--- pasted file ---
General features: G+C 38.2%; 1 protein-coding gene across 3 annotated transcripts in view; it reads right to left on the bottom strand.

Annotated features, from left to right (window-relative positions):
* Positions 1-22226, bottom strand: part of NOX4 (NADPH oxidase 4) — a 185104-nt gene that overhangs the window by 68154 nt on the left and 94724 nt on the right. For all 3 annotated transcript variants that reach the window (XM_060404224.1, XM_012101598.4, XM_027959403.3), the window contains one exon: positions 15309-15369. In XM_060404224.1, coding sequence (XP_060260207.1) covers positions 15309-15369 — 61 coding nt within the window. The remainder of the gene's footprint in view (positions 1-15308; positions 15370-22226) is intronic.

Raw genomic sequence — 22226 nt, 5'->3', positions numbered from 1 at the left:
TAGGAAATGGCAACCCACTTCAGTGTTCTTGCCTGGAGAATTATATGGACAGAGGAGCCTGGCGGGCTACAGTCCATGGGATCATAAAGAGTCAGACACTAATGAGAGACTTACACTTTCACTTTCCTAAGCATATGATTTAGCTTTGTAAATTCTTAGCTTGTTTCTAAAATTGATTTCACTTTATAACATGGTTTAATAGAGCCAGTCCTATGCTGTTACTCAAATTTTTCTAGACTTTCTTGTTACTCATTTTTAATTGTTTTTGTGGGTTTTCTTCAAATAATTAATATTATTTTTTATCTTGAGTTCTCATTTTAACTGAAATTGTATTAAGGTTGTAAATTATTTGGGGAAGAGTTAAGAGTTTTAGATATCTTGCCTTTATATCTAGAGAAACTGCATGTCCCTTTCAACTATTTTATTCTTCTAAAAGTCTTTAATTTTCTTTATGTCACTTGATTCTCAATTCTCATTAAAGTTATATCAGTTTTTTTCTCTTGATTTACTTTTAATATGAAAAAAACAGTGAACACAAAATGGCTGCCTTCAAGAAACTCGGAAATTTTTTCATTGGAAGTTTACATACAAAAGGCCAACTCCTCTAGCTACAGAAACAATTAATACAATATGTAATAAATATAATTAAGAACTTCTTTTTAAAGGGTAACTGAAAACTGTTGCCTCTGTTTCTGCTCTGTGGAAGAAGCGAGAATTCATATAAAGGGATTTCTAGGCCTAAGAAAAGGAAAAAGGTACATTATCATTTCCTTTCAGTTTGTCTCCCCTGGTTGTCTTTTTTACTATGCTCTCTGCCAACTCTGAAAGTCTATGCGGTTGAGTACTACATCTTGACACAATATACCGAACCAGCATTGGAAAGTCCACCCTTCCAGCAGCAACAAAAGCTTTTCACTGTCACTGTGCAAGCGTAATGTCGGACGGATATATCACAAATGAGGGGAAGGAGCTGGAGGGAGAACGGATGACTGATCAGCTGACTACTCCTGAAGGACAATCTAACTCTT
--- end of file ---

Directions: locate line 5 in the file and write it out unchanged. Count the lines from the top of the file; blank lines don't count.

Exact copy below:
TAGGAAATGGCAACCCACTTCAGTGTTCTTGCCTGGAGAATTATATGGACAGAGGAGCCTGGCGGGCTACAGTCCATGGGATCATAAAGAGTCAGACACTAATGAGAGACTTACACTTTCACTTTCCTAAGCATATGATTTAGCTTTGTAAATTCTTAGCTTGTTTCTAAAATTGATTTCACTTTATAACATGGTTTAATAGAGCCAGTCCTATGCTGTTACTCAAATTTTTCTAGACTTTCTTGTTACTCATTTTTAATTGTTTTTGTGGGTTTTCTTCAAATAATTAATATTATTTTTTATCTTGAGTTCTCATTTTAACTGAAATTGTATTAAGGTTGTAAATTATTTGGGGAAGAGTTAAGAGTTTTAGATATCTTGCCTTTATATCTAGAGAAACTGCATGTCCCTTTCAACTATTTTATTCTTCTAAAAGTCTTTAATTTTCTTTATGTCACTTGATTCTCAATTCTCATTAAAGTTATATCAGTTTTTTTCTCTTGATTTACTTTTAATATGAAAAAAACAGTGAACACAAAATGGCTGCCTTCAAGAAACTCGGAAATTTTTTCATTGGAAGTTTACATACAAAAGGCCAACTCCTCTAGCTACAGAAACAATTAATACAATATGTAATAAATATAATTAAGAACTTCTTTTTAAAGGGTAACTGAAAACTGTTGCCTCTGTTTCTGCTCTGTGGAAGAAGCGAGAATTCATATAAAGGGATTTCTAGGCCTAAGAAAAGGAAAAAGGTACATTATCATTTCCTTTCAGTTTGTCTCCCCTGGTTGTCTTTTTTACTATGCTCTCTGCCAACTCTGAAAGTCTATGCGGTTGAGTACTACATCTTGACACAATATACCGAACCAGCATTGGAAAGTCCACCCTTCCAGCAGCAACAAAAGCTTTTCACTGTCACTGTGCAAGCGTAATGTCGGACGGATATATCACAAATGAGGGGAAGGAGCTGGAGGGAGAACGGATGACTGATCAGCTGACTACTCCTGAAGGACAATCTAACTCTT